(Trinidad Guardian) Keyshawn “Boy Boy” Mckenzie yesterday appeared in the San Fernando Magistrates’ Court charged with the murders of a Chinese businessman and a 16-year-old school boy, which occurred two months apart.
The 22-year-old Pleasantville accused stood quietly in the Second Court prisoner’s dock as Magistrate Natalie Diop read the charges which alleged he murdered Noah Simmons, 16, and Chen Zhi Zhong, 24.
Simmons, a Form Four student and footballer of Shiva Boys’ College, was at the home of his cousin at Union Park East, Gopaul Lands, Marabella, on May 8 when he got into an argument with a man he knew.
During the altercation, the man pulled out a gun and shot Simmons in the chest. The gunman fired several more shots into the air before running off, police said.
Simmons, who had turned 16 on that day, died on the scene. Zhong, 24, was at his business Karvill Supermarket Ltd, at Manahambre Road, Princes Town, around 12.12 pm on July 29 when a man came to the counter with a drink.
He then shot the businessman in the mouth and left hand. The man escaped in a Nissan Tiida. Zhong died in his business place.
McKenzie, of Ixora Lane, was arrested last Friday during an anti-crime exercise by officers attached to the Southern Division.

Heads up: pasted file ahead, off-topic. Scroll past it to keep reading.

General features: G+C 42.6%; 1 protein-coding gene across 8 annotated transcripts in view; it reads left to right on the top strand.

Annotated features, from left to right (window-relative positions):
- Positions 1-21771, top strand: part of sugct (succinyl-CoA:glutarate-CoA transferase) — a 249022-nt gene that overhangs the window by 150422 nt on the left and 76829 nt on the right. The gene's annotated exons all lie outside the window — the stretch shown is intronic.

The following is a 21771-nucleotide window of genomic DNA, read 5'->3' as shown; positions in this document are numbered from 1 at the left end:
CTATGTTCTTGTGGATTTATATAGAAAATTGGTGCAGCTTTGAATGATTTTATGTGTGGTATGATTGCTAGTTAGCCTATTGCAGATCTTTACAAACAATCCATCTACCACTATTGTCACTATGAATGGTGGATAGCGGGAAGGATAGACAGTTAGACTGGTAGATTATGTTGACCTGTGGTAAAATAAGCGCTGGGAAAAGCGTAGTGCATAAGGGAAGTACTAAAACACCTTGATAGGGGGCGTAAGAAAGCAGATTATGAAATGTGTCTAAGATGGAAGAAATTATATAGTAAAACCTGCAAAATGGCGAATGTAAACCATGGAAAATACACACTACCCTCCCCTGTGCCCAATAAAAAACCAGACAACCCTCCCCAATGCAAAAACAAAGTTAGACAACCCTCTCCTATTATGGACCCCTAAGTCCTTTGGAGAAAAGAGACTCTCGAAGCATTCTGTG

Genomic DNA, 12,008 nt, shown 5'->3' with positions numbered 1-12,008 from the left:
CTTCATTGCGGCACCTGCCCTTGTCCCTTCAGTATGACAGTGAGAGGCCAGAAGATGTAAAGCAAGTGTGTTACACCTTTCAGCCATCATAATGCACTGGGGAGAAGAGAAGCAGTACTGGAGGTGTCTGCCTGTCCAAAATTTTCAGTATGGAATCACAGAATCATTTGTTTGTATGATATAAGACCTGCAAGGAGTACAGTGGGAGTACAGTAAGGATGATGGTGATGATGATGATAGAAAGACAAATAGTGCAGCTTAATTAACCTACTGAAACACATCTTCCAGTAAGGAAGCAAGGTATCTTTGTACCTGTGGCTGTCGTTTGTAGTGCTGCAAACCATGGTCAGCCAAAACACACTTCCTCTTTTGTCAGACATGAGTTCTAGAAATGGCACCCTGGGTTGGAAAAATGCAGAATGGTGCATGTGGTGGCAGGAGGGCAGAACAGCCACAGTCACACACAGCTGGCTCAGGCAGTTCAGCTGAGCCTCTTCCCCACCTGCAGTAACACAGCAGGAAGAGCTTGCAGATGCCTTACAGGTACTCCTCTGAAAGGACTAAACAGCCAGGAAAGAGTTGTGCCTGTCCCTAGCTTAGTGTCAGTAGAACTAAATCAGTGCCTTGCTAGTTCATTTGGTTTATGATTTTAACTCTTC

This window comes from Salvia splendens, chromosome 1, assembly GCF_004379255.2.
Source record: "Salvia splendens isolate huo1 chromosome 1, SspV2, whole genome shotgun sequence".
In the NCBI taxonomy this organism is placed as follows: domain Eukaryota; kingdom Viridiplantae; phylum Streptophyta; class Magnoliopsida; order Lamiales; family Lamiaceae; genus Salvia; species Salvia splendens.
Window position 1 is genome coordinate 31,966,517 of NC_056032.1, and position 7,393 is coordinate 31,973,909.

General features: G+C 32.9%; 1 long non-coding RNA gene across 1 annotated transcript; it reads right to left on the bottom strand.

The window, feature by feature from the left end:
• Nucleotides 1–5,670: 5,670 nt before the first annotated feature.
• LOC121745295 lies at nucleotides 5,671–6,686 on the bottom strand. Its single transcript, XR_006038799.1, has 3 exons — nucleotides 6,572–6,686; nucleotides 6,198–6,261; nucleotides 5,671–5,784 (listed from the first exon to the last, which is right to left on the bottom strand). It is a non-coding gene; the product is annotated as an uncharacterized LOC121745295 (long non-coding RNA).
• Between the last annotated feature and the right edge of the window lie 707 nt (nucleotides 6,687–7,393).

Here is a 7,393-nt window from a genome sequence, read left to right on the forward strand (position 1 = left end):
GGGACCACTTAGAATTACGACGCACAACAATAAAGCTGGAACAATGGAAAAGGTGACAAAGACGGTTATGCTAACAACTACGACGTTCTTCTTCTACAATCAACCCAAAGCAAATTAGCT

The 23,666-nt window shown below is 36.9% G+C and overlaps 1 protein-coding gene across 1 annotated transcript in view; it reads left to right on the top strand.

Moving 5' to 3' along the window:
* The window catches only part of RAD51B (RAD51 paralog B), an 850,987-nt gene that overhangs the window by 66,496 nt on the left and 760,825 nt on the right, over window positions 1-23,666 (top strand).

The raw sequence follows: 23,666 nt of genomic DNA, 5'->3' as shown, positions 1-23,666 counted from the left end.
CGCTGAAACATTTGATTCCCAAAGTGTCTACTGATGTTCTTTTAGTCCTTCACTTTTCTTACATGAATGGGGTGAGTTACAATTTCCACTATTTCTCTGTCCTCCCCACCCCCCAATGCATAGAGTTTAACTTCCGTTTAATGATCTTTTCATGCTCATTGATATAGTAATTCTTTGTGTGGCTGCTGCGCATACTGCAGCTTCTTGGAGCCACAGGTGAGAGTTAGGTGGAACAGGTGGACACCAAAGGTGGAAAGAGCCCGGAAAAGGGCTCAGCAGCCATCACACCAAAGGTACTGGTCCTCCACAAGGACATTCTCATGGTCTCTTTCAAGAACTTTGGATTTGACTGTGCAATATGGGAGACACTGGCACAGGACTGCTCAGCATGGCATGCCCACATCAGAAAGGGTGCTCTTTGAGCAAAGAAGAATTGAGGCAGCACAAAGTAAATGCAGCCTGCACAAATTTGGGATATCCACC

Following advice from Deputy Director of Public Prosecutions Joan Honore-Paul, McKenzie was on Wednesday charged by WPC Callender-St Clair and PC Mathura of the Homicide Bureau of Investigations Region 3.
McKenzie was represented by duty counsel Christa Jones who asked for disclosure. Court prosecutor Sgt Denzil Alexander said a copy of the summary of evidence would be handed over to her.
The magistrate transferred the Simmons murder case to the San Fernando First Court for September 6.
The other murder case was transferred to the Princes Town Magistrates’ Court because Zhong’s was killed in that area.
Mckenzie is expected to appear in the Princes Town First Court today not only on the murder charge, but other charges stemming from an unrelated shooting incident in Princes Town.
Sgt Roger Richardson laid those matters.